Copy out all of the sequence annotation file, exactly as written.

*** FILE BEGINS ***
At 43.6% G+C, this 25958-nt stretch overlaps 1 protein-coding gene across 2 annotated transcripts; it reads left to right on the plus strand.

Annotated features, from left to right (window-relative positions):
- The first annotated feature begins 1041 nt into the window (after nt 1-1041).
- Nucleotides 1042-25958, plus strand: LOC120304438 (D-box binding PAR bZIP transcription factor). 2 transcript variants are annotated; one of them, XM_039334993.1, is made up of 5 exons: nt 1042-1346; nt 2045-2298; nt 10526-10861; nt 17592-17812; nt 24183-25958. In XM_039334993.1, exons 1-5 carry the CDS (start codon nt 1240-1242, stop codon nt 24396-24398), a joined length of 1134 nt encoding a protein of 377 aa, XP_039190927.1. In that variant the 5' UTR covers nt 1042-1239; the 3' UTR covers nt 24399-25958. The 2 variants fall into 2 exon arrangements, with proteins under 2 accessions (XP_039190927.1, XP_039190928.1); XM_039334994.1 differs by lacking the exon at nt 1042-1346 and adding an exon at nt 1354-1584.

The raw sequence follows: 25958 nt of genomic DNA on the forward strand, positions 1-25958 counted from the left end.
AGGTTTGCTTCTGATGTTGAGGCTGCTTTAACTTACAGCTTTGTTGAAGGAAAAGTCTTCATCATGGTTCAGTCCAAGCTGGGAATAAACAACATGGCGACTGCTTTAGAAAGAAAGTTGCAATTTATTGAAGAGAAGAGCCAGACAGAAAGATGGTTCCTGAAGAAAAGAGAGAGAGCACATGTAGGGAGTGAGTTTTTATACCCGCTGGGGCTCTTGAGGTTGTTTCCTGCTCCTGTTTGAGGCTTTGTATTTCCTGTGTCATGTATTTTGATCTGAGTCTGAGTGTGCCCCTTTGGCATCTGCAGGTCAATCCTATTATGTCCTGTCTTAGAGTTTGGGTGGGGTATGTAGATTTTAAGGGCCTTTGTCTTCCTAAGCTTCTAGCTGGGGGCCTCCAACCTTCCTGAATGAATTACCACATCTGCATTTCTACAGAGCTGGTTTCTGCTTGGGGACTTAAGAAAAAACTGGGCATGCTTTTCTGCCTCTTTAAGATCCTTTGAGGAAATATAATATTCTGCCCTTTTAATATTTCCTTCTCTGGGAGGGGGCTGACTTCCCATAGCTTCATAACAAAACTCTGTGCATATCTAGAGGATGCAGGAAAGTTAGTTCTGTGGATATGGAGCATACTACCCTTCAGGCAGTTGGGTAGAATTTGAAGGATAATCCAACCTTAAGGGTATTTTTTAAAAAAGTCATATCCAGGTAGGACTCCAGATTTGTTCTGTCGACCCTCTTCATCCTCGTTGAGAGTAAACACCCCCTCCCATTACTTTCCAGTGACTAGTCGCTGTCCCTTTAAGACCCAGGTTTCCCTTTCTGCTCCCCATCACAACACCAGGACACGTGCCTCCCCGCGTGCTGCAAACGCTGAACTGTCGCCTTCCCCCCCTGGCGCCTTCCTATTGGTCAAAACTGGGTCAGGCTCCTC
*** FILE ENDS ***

At 43.6% G+C, this 25958-nt stretch overlaps 1 protein-coding gene across 2 annotated transcripts; it reads left to right on the plus strand.

Annotated features, from left to right (window-relative positions):
- The first annotated feature begins 1041 nt into the window (after nt 1-1041).
- Nucleotides 1042-25958, plus strand: LOC120304438 (D-box binding PAR bZIP transcription factor). 2 transcript variants are annotated; one of them, XM_039334993.1, is made up of 5 exons: nt 1042-1346; nt 2045-2298; nt 10526-10861; nt 17592-17812; nt 24183-25958. In XM_039334993.1, exons 1-5 carry the CDS (start codon nt 1240-1242, stop codon nt 24396-24398), a joined length of 1134 nt encoding a protein of 377 aa, XP_039190927.1. In that variant the 5' UTR covers nt 1042-1239; the 3' UTR covers nt 24399-25958. The 2 variants fall into 2 exon arrangements, with proteins under 2 accessions (XP_039190927.1, XP_039190928.1); XM_039334994.1 differs by lacking the exon at nt 1042-1346 and adding an exon at nt 1354-1584.

The raw sequence follows: 25958 nt of genomic DNA on the forward strand, positions 1-25958 counted from the left end.
AGGTTTGCTTCTGATGTTGAGGCTGCTTTAACTTACAGCTTTGTTGAAGGAAAAGTCTTCATCATGGTTCAGTCCAAGCTGGGAATAAACAACATGGCGACTGCTTTAGAAAGAAAGTTGCAATTTATTGAAGAGAAGAGCCAGACAGAAAGATGGTTCCTGAAGAAAAGAGAGAGAGCACATGTAGGGAGTGAGTTTTTATACCCGCTGGGGCTCTTGAGGTTGTTTCCTGCTCCTGTTTGAGGCTTTGTATTTCCTGTGTCATGTATTTTGATCTGAGTCTGAGTGTGCCCCTTTGGCATCTGCAGGTCAATCCTATTATGTCCTGTCTTAGAGTTTGGGTGGGGTATGTAGATTTTAAGGGCCTTTGTCTTCCTAAGCTTCTAGCTGGGGGCCTCCAACCTTCCTGAATGAATTACCACATCTGCATTTCTACAGAGCTGGTTTCTGCTTGGGGACTTAAGAAAAAACTGGGCATGCTTTTCTGCCTCTTTAAGATCCTTTGAGGAAATATAATATTCTGCCCTTTTAATATTTCCTTCTCTGGGAGGGGGCTGACTTCCCATAGCTTCATAACAAAACTCTGTGCATATCTAGAGGATGCAGGAAAGTTAGTTCTGTGGATATGGAGCATACTACCCTTCAGGCAGTTGGGTAGAATTTGAAGGATAATCCAACCTTAAGGGTATTTTTTAAAAAAGTCATATCCAGGTAGGACTCCAGATTTGTTCTGTCGACCCTCTTCATCCTCGTTGAGAGTAAACACCCCCTCCCATTACTTTCCAGTGACTAGTCGCTGTCCCTTTAAGACCCAGGTTTCCCTTTCTGCTCCCCATCACAACACCAGGACACGTGCCTCCCCGCGTGCTGCAAACGCTGAACTGTCGCCTTCCCCCCCTGGCGCCTTCCTATTGGTCAAAACTGGGTCAGGCTCCTC